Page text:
Highway Addressable Remote Transducer (HART) has had a long history and is used extensively in process automation. In the early days of HART, the protocol was mainly used to set up instruments in a point-to-point manner using a HART Modem. Now, these HART instruments are being integrated into digital networks.
Figure 1: HART Instruments are connected to a Digital control system using HART to Modbus TCP Gateway. In this example, Vega instruments are connected to a maintenance computer and PLC via a Modbus TCP to HART gateway by Thorsis Technologies and a Helmholz Ethernet switch.
Benefits of Digital Deployment:
When instruments are connected to HART smart cards, the end-user has three key benefits:
- Easier access to the instrument for maintenance
- Full accuracy of the instrument
- Up to date diagnostic information
Traditionally, if a maintenance person was called to look into an issue they had to go to the instrument to see what was going on. They may have taken a computer and connected to the instrument with a HART modem to see more information. Either way, this process took time.
With digital access via HART smart cards, the maintenance person can log onto the instrument from their office. They may still need to go to the instrument, but they will have a far better idea of what to bring with them. In many plants, this could easily cut ½ hour off the troubleshooting process. Given the high cost of downtime in most industries, this reduction of downtime could more than justify the initial costs of implementing such a system.
All instruments today have micro-processors. The process variable that they calculate is therefore represented in them as a floating-point number. When you have digital access to the instrument, you then get back the instrument’s full accuracy. No losses.
However, if you are only connected via 4-20mA, then the value has to go through a D/A converter at the instrument, then the value is transmitted and finally at the input card of the PLC or DCS, the value goes through another A/D converter. Those are three instances where accuracy can be lost. How much depends on many factors. With digital deployment, the design engineer involved does not have to be concerned with these factors.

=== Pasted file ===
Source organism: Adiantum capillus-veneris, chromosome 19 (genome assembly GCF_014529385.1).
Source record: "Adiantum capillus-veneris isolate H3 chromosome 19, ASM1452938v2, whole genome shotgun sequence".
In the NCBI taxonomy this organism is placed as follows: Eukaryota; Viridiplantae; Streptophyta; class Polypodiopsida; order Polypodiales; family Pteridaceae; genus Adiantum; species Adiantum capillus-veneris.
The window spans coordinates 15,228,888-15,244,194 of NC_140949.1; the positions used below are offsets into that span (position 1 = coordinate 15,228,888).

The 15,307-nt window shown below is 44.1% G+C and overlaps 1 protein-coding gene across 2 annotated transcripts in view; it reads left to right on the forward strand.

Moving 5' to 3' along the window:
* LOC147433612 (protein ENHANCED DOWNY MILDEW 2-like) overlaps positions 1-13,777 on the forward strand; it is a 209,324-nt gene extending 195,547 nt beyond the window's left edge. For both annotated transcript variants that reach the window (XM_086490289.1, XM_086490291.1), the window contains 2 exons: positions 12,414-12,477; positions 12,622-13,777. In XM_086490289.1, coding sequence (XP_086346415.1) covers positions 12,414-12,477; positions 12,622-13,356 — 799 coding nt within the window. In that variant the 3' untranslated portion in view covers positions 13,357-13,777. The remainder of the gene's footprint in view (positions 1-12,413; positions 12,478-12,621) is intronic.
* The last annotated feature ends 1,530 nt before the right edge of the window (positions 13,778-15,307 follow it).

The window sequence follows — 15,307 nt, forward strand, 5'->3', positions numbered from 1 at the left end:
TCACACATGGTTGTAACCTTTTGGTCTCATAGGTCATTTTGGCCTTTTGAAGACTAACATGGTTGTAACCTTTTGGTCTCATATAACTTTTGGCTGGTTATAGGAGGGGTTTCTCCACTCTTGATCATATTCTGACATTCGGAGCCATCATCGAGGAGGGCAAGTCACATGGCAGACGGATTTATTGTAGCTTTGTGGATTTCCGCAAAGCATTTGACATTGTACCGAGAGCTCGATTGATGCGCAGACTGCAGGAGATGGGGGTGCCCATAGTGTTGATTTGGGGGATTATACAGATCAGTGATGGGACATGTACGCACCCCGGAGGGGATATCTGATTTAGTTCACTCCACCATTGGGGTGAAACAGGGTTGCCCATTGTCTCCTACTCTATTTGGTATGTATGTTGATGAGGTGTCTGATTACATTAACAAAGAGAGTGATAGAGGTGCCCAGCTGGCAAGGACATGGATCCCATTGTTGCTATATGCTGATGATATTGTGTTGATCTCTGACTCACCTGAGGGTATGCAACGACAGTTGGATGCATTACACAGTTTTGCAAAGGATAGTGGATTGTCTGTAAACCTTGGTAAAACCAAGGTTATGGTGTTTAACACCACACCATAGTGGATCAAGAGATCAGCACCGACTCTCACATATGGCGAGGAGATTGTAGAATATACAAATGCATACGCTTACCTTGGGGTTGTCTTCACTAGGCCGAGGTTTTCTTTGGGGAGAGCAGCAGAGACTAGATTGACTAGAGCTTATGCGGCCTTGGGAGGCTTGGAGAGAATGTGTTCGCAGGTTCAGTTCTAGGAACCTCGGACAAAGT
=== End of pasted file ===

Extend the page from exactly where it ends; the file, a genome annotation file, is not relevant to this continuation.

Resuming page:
The cost of accuracy is hard to pin down. In some applications, there would be no cost savings. However, in others, this increase of accuracy could save a lot due to increased product quality and reduced rejected products.
Up to date Diagnostic Information:
HART smart cards also supply diagnostic information. The information provided and how the cards present the information vary from smart card to smart card. This feature is also optional in many cards. Therefore, this is one feature of digitization that is dependent on the design engineers’ choices.
If the engineers choose well, the operator will know if they can trust their process variables or not, and the maintenance person will know if they need to troubleshoot an instrument. If the maintenance person needs to troubleshoot the instrument, there will also be key information provided on what is going on.
Again, the cost benefits of this will vary from case to case. However, it does not take much thinking about your application to realize that these cost savings can be substantial.
Digital deployment holds the promise of easy access to instruments for maintenance personnel, increased accuracy and up to date device diagnostics. The full cost advantage will vary from application to application and from implementation to implementation. However, there are clear advantages for operations to take advantage of digital deployment.
This article is adapted from the information presented in ‘HART Communication Protocol – A Practical Guide’ by James Powell. Copyright 2020 by James Powell.
- HART Communication Protocol – A Practical Guide’, James Powell, P.Eng., ISBN 9781655583711
- Is PROFIBUS or 4-20mA More Accurate? November 2, 2015 Tech Tips, PI PROFINEWS, ISSUE 134. (https://profinews.com/2015/11/is-profibus-or-4-20ma-more-accurate/)